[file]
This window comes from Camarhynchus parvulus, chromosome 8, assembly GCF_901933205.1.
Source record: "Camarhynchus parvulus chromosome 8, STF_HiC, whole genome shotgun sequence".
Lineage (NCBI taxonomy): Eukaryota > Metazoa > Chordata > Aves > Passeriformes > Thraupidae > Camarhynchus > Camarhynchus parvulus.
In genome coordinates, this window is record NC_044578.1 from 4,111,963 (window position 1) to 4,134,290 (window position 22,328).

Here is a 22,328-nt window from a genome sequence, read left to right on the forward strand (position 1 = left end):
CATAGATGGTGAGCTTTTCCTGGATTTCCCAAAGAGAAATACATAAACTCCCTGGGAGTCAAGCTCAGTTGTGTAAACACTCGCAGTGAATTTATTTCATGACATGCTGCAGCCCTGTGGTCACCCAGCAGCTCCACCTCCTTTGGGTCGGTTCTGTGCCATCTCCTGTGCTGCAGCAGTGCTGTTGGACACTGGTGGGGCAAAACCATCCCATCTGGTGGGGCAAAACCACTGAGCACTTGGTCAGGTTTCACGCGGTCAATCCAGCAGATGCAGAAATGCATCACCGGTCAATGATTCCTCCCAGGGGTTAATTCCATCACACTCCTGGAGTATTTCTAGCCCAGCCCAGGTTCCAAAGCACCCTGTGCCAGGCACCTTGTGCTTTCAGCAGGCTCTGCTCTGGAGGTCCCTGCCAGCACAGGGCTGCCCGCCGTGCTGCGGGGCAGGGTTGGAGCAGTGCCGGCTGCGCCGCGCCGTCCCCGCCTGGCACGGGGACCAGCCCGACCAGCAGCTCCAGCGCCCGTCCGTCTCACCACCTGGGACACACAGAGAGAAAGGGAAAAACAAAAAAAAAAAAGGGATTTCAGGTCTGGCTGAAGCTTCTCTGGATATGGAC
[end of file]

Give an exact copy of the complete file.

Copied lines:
This window comes from Camarhynchus parvulus, chromosome 8, assembly GCF_901933205.1.
Source record: "Camarhynchus parvulus chromosome 8, STF_HiC, whole genome shotgun sequence".
Lineage (NCBI taxonomy): Eukaryota > Metazoa > Chordata > Aves > Passeriformes > Thraupidae > Camarhynchus > Camarhynchus parvulus.
In genome coordinates, this window is record NC_044578.1 from 4,111,963 (window position 1) to 4,134,290 (window position 22,328).

Here is a 22,328-nt window from a genome sequence, read left to right on the forward strand (position 1 = left end):
CATAGATGGTGAGCTTTTCCTGGATTTCCCAAAGAGAAATACATAAACTCCCTGGGAGTCAAGCTCAGTTGTGTAAACACTCGCAGTGAATTTATTTCATGACATGCTGCAGCCCTGTGGTCACCCAGCAGCTCCACCTCCTTTGGGTCGGTTCTGTGCCATCTCCTGTGCTGCAGCAGTGCTGTTGGACACTGGTGGGGCAAAACCATCCCATCTGGTGGGGCAAAACCACTGAGCACTTGGTCAGGTTTCACGCGGTCAATCCAGCAGATGCAGAAATGCATCACCGGTCAATGATTCCTCCCAGGGGTTAATTCCATCACACTCCTGGAGTATTTCTAGCCCAGCCCAGGTTCCAAAGCACCCTGTGCCAGGCACCTTGTGCTTTCAGCAGGCTCTGCTCTGGAGGTCCCTGCCAGCACAGGGCTGCCCGCCGTGCTGCGGGGCAGGGTTGGAGCAGTGCCGGCTGCGCCGCGCCGTCCCCGCCTGGCACGGGGACCAGCCCGACCAGCAGCTCCAGCGCCCGTCCGTCTCACCACCTGGGACACACAGAGAGAAAGGGAAAAACAAAAAAAAAAAAGGGATTTCAGGTCTGGCTGAAGCTTCTCTGGATATGGAC